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The Shallows Case

Essay by   •  September 9, 2012  •  Essay  •  747 Words (3 Pages)  •  1,495 Views

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In The Shallows, Carr discusses the major point of how the internet affects the way we read, analyze and produce books. With the transfer from paper to digitalize text, we now hold the ability to take any books anywhere with us. We can read on our phones, laptops, and other small hand held devices like the new Kindle. Silent reading suffers a great deal due to the invention of online reading. Carr starts out in the book telling us how he came across the realization that reading online affects our ability to stay focused on one thing for a long period of time which, in the long, run affects our silent reading. "It was then that I began worrying about my inability to pay attention to one thing for more than a couple of minutes."(Carr 16) How often do we actually sit down and read a news article anymore? When we do read articles, they usually appear online because of a hyperlink and we skim through the article and then move on to a new site, and that causes the internet to reroute our minds and change the way we read.

The more we read online, the more our ability to pay attention worsens. Our brains reroute themselves when we perform new tasks and when we repeat them often. "Flowing water hollows out a channel for itself which grows broader and deeper, and when it flows again, it follows the path traced by itself before" (Carr 21) Our brains work in the same way. Every time we get on the internet, our brains rewire themselves to make the internet more accessible for the next time we find ourselves online. The internet has millions of different sites for its users to visit; therefore we tend to skim over articles briefly and then a new hyperlink takes us to a new site. With that process happening continuously, our brain forms itself to start paying less attention to one single item and more on seeing how it can multi-task, and that's why we now struggle to read printed text.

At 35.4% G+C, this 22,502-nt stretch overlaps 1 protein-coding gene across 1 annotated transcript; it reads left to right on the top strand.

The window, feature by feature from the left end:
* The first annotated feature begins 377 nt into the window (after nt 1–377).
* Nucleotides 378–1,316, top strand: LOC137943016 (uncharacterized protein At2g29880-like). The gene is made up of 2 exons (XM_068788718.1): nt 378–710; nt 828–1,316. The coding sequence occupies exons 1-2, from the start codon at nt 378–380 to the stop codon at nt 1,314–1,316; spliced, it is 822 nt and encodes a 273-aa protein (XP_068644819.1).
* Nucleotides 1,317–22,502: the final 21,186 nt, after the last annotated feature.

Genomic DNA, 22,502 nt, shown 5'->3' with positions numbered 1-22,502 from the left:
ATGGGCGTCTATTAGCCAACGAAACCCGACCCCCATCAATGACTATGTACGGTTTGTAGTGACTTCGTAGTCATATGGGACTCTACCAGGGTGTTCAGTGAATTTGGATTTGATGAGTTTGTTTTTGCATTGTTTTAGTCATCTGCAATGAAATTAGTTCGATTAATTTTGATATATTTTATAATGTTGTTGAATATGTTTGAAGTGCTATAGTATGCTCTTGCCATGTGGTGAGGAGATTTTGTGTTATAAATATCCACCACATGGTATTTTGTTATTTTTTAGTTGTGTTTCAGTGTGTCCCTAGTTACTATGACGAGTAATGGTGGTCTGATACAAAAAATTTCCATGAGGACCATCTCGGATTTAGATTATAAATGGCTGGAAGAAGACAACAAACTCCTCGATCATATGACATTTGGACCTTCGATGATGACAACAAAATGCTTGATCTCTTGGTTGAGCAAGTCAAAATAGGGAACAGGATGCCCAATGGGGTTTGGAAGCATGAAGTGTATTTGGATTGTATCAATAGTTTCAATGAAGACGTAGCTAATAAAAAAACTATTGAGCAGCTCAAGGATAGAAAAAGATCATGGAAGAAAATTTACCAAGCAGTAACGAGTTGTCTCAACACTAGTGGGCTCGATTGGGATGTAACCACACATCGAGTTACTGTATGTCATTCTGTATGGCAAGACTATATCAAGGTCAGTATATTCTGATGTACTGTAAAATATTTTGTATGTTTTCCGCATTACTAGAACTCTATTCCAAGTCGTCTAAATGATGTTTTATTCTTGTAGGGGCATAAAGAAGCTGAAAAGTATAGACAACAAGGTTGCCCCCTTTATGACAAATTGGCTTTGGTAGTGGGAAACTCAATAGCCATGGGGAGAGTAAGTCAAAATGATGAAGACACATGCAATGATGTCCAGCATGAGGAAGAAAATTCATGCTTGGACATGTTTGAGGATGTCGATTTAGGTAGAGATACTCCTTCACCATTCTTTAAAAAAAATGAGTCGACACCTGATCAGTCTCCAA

With the ability to read online, we made a habit out of multi-tasking. The habit of multi-tasking, while neither good nor bad, forms from too much use of the internet. With forming of new habits, we also lose some that are more important in the long run, like the ability to analyze a book. When silent reading first came about it was considered an unnatural process. Malcom X, after teaching himself how to read and write, while in prison wrote: "In fact, up to then, I never had been so truly free in my life." Referring to his new ability to read, Malcom X felt like reading set him free. He would get so lost in books that he never even thought about being imprisoned. We seem to lack the ability to get lost in a book nowadays. Now when we read, we skim through pages and our eyes tend to wander, we hardly ever find the deeper meaning of a book or passage like we use to do.

The last to switch to the digital age, the book, appeared portable enough so there seemed no reason to switch to the digitalized text.

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